Lacey Korver, a 28-year-old artist and delivery driver, was forced to leave her home Oct. 31.
When she lost her job as a waitress at Carrabba's Italian Grill in March because of the COVID-19 pandemic, she moved to a month-to-month lease agreement instead of renewing her lease. But she still couldn’t afford rent.
The CDC eviction moratorium, introduced in September, is a nationwide order designed to protect people facing financial hardship –– such as Korver –– from being forced to leave their homes during the pandemic. It prevents landlords from removing tenants for non-payment lease violations regarding all types of housing and residential rentals.
Originally scheduled to expire on Jan. 1, the CDC extended the moratorium until Jan. 31. Then President Joe Biden extended it through March after his inauguration Wednesday. Once the moratorium expires, many more people may face eviction, Glorian Maziarka, contract staff attorney for Three Rivers Legal Services, said.
But the moratorium came too late for Korver, who first started receiving eviction notices in June before the moratorium was in effect.
There have been 736 eviction actions filed between March 15 and Jan. 17 in Alachua County, according to the Eviction Lab, and about 68% of those eviction cases have been filed with the CDC eviction moratorium in place. In 2016, the county saw a total 733 eviction cases.
Maziarka said there is a backup of eviction cases filed because courts have been issuing stays on the evictions, which freezes the cases as judges wait for the moratorium to expire.
“With the CDC moratorium, what I've found really interesting is that a lot of people still don't know what that is even,” Maziarka said. “The landlords, of course, are not telling the tenants.”
Some landlords have found loopholes to get around the moratorium, she said. The moratorium only protects tenants from evictions actions of non-payments of rent. Landlords have attempted to file eviction actions under non-compliance, saying tenants violated their lease.
Tenants who pay their rent month to month may also find themselves at risk for eviction. For month-to-month renters, landlords only need to give 15-day notices to file the eviction as an expiration of lease eviction, Maziarka said.
“The more tenants know about the CDC moratorium, the better, because that gives them more time to catch up on their rent payments or to get rental assistance,” Maziarka said.
Korver contacted Three Rivers in June and was able to get free legal advice. However, she was unable to use the moratorium.
“There’s a loophole in the moratorium that because you have a month-to-month lease, you're not protected under this particular moratorium,” Korver said.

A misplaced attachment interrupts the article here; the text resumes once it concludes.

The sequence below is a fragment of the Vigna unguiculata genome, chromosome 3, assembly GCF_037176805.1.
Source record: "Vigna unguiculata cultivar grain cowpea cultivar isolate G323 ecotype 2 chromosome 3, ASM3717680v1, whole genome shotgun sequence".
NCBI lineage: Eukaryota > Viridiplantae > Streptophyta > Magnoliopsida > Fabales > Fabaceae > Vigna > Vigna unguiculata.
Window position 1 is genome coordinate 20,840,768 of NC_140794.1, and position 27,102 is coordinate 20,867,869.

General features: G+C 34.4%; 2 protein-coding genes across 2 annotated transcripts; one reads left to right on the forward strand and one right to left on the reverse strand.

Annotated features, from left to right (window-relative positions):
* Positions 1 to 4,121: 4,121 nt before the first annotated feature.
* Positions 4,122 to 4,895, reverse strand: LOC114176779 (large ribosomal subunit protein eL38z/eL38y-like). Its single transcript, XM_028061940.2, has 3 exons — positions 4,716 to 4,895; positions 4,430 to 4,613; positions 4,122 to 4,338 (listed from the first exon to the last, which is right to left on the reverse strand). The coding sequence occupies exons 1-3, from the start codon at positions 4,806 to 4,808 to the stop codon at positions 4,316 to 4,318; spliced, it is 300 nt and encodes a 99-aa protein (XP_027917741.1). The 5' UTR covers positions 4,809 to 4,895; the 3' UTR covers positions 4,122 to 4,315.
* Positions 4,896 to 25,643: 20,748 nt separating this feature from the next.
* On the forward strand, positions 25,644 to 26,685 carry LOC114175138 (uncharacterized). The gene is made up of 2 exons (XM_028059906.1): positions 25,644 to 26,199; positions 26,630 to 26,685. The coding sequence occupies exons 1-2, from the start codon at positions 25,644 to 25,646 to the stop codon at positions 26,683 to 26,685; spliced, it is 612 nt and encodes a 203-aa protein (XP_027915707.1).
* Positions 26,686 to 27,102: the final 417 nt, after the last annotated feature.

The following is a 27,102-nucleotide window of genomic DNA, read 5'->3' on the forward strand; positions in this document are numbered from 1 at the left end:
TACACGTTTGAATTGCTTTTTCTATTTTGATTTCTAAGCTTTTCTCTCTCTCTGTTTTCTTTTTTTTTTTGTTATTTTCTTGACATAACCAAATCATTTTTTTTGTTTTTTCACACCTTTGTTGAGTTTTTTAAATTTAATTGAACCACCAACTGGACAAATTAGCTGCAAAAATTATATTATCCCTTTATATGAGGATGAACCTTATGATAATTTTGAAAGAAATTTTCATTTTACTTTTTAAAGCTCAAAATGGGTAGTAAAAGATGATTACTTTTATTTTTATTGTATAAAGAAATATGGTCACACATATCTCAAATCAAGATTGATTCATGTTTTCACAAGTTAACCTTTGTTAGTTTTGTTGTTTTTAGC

The moratorium helps tenants get funding to pay their housing rent or mortgage and ensures they do not get kicked out of their homes. Due to the COVID-19 pandemic lockdowns, quarantines, job loss and other financial hardships, people who are having trouble paying for housing are protected.
The moratorium covers anyone facing a financial hardship, regardless of whether it is due to COVID-19. A renter must sign a declaration of such hardship and give it to their landlord to be protected, said Sarai Cabrera, director of division of social services in the county .
However, landlords still must respond to banks to pay mortgages or else they can be liable and forced to foreclose.
Florida's unemployment rate was at 7.6% in September when the moratorium was put into effect, according to the Florida Department of Economic Opportunity. The county’s unemployment rate was 4% in September, but raised to 4.7% by November, according to FRED economic data.
While the moratorium only protects tenants, Cabrera said, other resources are available for landlords whose mortgages are federally protected.
About $25 billion of the $900 billion COVID-19 relief package passed in Congress on Dec. 21 will go to rental assistance. The package also extends the deadline for renters to access emergency rental assistance provided under the Coronavirus Relief Fund.
The county will receive funding based on its population size, Cabrera said.
“We are encouraging people to take advantage of the moratorium and seek alternative housing if they need to so they're not caught up at the last minute trying to find a place to go,” Maziarka said.
To Maziarka, It’s important to know the moratorium doesn’t excuse people from not paying rent. Rent is still owed.
Now, Korver lives in a different apartment complex while continuing to work for Shipt and Doordash. While some days are still a struggle, things are better, she said.
“I'm really in a good place now. But, it was hard to get here,” Korver said. “Without Shipt, I would have been homeless.”
Contact Michelle Holder at firstname.lastname@example.org. Follow her on Twitter @michellecholder.
Michelle Holder is a second-year journalism student at UF minoring in entrepreneurship and a Metro reporter at The Alligator. She is from Ponte Vedra Beach, Florida. In her free time she enjoys going to coffee shops and reading.